After the sit-ins began, Congress passed the Civil Rights Act of 1960. After Dr. King died, Congress passes the Civil Rights Act of 1968.

Another thing that surprised me was how these Civil Rights Bills and Supreme Court Decisions did NOT change the situation. No one was prepared to rush into allowing black students in white schools so nothing happened at first. Then, further cases come up and changes were made in one school at a time. The Supreme Court said segregation was unconstitutional in 1954. After this was challenged often through the years, they finally said  “Enough!” All schools will be integrated NOW. This was in 1969, fifteen years after Brown vs. the Board of Education.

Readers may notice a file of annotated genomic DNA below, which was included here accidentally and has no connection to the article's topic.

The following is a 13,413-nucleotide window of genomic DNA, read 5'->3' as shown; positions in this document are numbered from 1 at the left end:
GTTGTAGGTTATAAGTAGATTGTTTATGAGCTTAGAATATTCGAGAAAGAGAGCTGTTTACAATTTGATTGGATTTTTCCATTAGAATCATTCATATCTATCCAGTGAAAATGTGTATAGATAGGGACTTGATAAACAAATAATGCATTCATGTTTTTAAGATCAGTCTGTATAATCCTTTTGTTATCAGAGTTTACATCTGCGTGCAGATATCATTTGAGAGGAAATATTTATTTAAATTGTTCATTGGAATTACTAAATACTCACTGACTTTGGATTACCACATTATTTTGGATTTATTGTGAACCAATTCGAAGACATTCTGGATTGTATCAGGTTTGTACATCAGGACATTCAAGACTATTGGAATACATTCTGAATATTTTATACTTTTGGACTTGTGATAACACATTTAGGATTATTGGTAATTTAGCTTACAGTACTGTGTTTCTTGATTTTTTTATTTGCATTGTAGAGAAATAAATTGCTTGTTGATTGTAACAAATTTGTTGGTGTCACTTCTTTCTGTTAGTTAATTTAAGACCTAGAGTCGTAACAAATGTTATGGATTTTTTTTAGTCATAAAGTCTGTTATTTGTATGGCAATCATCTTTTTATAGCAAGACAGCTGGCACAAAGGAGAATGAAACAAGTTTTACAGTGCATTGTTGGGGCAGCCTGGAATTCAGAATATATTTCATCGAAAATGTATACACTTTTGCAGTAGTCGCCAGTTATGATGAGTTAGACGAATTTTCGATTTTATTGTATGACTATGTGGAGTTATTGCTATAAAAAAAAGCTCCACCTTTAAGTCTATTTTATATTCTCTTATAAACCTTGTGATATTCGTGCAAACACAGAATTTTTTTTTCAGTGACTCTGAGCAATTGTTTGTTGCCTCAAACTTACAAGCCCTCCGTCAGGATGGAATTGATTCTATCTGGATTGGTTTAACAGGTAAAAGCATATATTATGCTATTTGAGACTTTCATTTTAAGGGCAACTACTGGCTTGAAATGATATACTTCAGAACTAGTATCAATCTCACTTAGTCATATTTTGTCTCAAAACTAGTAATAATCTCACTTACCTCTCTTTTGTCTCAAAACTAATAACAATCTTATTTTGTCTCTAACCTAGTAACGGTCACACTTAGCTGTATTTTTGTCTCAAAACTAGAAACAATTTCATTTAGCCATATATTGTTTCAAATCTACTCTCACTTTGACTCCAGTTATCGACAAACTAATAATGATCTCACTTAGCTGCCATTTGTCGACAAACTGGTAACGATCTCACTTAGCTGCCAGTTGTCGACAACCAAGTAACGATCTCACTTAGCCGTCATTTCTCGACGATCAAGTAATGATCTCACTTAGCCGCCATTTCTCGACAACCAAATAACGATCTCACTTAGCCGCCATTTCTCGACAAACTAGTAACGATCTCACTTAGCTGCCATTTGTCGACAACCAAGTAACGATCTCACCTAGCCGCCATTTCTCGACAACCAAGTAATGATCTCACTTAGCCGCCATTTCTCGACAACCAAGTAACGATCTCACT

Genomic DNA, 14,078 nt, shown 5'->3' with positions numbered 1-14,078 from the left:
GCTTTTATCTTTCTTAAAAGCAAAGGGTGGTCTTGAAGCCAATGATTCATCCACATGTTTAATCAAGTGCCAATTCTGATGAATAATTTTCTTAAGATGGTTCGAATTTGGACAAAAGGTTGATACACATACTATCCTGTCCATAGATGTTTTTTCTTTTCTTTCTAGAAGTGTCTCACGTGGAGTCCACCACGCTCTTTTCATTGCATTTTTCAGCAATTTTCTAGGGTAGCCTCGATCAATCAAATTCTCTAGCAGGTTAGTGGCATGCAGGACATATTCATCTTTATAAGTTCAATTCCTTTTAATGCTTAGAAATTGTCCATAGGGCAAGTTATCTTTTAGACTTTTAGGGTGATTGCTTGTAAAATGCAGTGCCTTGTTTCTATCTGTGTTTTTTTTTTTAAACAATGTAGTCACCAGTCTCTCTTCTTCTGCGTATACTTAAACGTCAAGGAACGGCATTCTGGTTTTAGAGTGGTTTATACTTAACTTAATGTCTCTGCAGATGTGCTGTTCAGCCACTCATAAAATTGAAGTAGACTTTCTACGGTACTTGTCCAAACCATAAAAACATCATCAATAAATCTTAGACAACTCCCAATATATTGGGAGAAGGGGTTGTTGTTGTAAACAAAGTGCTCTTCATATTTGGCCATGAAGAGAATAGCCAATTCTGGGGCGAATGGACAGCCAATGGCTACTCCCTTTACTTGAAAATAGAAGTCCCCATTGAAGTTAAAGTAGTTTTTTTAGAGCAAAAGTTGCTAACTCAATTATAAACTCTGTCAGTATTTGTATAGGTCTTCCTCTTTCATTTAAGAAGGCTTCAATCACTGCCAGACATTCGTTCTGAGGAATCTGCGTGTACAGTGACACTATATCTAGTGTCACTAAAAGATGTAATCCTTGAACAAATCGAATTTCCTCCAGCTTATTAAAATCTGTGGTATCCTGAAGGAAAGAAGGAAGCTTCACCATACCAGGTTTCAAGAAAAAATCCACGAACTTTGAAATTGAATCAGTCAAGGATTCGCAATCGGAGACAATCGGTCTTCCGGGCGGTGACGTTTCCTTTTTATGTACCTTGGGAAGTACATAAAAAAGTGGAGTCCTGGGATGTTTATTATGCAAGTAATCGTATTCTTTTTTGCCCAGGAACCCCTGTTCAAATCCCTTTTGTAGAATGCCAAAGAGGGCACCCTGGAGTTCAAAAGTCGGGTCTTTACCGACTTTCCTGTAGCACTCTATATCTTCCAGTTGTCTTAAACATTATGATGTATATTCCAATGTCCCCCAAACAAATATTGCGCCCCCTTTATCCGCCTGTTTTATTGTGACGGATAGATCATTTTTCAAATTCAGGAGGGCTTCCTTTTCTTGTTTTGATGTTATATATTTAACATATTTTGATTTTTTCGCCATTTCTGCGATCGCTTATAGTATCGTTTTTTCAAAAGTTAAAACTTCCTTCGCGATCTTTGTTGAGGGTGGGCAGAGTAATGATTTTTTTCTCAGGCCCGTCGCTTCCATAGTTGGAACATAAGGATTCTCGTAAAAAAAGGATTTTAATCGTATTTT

Another Approach to Multiple Timelines

Here, I started with complex information and divided it into three parts. More often, I would  begin with a single timeline. For example, I might do a timeline of a famous person. I might have a question about how his thinking was related to what was happening in his times.  Another timeline covering the same time period might show political events, or events related to this person’s interests.  For an artist, I would do a timeline of Artists and artistic movements of that time period.  For a scientist, I would want a timeline of scientific discoveries or debates from that time.

Why did I choose to work on the Civil Rights Movement?